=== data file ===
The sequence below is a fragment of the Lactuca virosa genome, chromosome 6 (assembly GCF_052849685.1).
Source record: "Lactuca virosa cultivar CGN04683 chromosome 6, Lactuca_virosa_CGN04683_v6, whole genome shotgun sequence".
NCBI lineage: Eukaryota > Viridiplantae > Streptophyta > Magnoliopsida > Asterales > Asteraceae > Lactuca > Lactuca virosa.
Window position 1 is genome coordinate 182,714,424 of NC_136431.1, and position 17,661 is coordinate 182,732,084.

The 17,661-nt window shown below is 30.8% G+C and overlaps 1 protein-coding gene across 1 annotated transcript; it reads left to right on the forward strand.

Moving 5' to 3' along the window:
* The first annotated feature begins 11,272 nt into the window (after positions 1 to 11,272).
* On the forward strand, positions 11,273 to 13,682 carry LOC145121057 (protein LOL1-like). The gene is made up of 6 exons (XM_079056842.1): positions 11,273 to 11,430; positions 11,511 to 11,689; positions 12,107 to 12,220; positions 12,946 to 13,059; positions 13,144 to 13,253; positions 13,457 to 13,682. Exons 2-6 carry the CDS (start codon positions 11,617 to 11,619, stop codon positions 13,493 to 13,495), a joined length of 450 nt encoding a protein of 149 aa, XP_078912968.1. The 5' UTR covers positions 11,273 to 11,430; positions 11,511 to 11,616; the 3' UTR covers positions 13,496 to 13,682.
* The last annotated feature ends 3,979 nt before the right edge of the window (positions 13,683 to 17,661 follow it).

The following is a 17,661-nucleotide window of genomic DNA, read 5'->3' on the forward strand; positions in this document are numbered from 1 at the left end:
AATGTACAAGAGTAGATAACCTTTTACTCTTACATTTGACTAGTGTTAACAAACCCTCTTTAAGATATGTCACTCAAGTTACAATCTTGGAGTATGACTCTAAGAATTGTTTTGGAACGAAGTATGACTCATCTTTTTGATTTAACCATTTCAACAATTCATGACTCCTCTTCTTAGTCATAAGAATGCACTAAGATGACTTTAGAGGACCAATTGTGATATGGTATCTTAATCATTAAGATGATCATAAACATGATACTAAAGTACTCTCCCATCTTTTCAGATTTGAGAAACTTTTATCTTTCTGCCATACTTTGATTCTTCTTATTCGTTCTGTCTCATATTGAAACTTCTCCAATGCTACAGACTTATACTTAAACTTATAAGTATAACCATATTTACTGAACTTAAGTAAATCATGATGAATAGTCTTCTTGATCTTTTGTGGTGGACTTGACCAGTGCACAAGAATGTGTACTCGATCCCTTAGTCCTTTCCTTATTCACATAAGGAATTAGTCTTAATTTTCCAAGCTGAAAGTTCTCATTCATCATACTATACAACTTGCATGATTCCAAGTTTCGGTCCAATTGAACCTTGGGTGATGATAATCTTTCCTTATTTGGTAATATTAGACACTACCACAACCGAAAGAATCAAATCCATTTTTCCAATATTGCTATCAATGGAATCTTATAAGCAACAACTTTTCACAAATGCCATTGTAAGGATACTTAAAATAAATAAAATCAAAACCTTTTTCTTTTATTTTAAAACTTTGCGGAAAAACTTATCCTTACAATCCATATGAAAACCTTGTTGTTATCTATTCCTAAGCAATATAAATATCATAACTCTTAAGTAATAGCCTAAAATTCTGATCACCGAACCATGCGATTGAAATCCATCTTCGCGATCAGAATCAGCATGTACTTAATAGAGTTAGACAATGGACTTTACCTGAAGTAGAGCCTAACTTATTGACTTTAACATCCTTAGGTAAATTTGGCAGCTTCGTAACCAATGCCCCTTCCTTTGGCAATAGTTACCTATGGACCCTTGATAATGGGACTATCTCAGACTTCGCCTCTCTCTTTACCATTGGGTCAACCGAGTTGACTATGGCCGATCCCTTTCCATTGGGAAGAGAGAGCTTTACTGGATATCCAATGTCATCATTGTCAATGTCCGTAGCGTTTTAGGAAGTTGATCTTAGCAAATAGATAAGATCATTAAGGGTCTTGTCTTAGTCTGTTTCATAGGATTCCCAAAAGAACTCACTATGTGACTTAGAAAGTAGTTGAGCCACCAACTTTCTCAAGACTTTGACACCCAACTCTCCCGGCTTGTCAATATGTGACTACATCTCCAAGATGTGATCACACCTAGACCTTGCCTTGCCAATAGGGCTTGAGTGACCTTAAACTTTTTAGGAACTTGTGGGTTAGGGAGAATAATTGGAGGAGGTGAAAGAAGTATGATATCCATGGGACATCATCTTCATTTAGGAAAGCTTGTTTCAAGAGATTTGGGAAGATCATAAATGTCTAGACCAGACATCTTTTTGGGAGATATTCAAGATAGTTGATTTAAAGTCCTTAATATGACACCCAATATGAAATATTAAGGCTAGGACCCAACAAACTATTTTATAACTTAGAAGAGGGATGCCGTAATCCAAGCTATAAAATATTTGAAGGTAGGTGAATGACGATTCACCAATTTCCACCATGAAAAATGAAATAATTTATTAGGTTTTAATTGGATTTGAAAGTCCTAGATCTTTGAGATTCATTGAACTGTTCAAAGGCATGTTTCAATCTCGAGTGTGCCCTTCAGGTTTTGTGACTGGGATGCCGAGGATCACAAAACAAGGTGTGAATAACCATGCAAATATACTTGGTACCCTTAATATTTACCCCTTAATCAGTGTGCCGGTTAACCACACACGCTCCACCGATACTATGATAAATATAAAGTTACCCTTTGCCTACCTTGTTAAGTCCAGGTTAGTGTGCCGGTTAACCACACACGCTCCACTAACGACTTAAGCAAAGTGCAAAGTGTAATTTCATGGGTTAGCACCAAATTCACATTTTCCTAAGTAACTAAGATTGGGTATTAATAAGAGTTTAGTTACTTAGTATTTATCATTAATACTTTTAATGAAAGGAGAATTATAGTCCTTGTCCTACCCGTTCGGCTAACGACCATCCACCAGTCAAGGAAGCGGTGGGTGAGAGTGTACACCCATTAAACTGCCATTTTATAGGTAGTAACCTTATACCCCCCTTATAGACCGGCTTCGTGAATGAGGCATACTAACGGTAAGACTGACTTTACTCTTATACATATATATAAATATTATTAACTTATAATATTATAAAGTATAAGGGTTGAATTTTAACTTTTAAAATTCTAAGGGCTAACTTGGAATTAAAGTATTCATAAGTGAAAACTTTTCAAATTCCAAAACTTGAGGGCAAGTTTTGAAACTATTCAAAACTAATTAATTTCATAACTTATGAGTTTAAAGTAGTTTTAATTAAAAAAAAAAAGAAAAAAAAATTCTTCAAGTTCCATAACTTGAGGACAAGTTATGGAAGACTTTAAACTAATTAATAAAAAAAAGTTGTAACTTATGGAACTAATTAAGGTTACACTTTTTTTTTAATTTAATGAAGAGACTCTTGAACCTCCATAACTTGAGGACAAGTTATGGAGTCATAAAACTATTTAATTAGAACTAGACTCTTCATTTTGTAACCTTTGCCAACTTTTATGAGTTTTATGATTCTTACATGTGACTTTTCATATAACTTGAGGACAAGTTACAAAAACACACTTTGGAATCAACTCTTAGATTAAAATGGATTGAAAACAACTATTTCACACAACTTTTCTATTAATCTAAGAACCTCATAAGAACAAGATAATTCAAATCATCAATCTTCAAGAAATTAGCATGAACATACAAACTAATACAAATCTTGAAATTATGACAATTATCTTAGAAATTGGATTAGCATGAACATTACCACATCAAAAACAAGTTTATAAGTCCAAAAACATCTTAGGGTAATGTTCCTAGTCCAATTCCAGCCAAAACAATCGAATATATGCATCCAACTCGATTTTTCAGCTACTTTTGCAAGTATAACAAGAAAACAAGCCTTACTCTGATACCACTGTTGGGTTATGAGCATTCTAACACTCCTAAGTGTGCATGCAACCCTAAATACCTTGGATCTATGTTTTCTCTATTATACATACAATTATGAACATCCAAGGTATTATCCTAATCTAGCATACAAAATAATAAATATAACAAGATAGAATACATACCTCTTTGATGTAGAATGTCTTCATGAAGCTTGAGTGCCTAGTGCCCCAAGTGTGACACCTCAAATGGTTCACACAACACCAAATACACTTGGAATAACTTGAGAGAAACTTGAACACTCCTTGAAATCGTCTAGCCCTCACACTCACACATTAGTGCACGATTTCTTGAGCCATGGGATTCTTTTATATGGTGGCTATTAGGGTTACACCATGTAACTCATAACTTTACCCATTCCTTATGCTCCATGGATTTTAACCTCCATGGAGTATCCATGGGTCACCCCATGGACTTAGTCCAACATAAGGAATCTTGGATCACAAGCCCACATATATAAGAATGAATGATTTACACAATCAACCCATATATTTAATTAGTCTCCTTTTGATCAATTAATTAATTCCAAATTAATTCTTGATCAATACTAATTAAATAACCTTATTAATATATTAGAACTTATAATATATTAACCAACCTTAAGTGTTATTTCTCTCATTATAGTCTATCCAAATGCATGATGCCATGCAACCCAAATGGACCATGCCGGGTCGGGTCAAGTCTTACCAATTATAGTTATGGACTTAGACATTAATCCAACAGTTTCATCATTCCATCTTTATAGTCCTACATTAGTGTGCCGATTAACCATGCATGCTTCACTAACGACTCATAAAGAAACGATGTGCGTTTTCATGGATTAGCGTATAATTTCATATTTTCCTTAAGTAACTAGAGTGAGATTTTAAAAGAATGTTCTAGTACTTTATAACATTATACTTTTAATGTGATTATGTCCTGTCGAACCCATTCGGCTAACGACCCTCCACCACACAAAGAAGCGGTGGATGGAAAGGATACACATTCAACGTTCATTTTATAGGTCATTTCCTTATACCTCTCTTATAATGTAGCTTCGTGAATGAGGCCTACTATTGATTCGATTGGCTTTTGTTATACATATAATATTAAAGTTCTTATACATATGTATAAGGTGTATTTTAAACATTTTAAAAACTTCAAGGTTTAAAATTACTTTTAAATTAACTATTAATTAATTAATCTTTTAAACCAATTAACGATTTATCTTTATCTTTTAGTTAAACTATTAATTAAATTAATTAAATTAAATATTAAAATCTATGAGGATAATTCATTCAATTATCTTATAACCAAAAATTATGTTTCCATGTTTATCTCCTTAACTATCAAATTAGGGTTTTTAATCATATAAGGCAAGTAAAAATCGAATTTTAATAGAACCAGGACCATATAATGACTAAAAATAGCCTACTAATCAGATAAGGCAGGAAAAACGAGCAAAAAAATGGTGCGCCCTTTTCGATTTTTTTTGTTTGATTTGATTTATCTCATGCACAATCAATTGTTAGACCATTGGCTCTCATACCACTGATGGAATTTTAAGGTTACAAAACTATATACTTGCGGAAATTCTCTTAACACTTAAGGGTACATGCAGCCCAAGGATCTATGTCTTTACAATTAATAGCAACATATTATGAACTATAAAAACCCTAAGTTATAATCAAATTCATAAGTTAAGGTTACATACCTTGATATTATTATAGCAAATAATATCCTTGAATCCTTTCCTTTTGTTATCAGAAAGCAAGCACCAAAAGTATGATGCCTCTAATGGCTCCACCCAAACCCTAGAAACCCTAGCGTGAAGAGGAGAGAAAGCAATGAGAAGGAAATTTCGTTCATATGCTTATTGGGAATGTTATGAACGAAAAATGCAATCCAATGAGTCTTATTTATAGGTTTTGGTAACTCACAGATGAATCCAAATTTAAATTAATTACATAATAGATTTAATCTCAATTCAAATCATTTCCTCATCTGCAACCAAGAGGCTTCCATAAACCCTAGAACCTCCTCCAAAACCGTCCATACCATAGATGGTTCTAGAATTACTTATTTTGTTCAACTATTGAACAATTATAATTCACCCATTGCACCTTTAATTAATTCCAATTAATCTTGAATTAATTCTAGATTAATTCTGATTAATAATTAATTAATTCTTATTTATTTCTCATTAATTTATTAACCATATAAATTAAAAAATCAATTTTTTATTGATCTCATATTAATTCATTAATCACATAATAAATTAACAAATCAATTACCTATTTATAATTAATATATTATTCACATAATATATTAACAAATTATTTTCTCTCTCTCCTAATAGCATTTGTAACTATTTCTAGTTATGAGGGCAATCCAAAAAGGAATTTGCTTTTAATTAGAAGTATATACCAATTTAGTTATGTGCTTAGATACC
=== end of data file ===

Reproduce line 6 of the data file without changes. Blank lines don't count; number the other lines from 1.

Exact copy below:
Moving 5' to 3' along the window: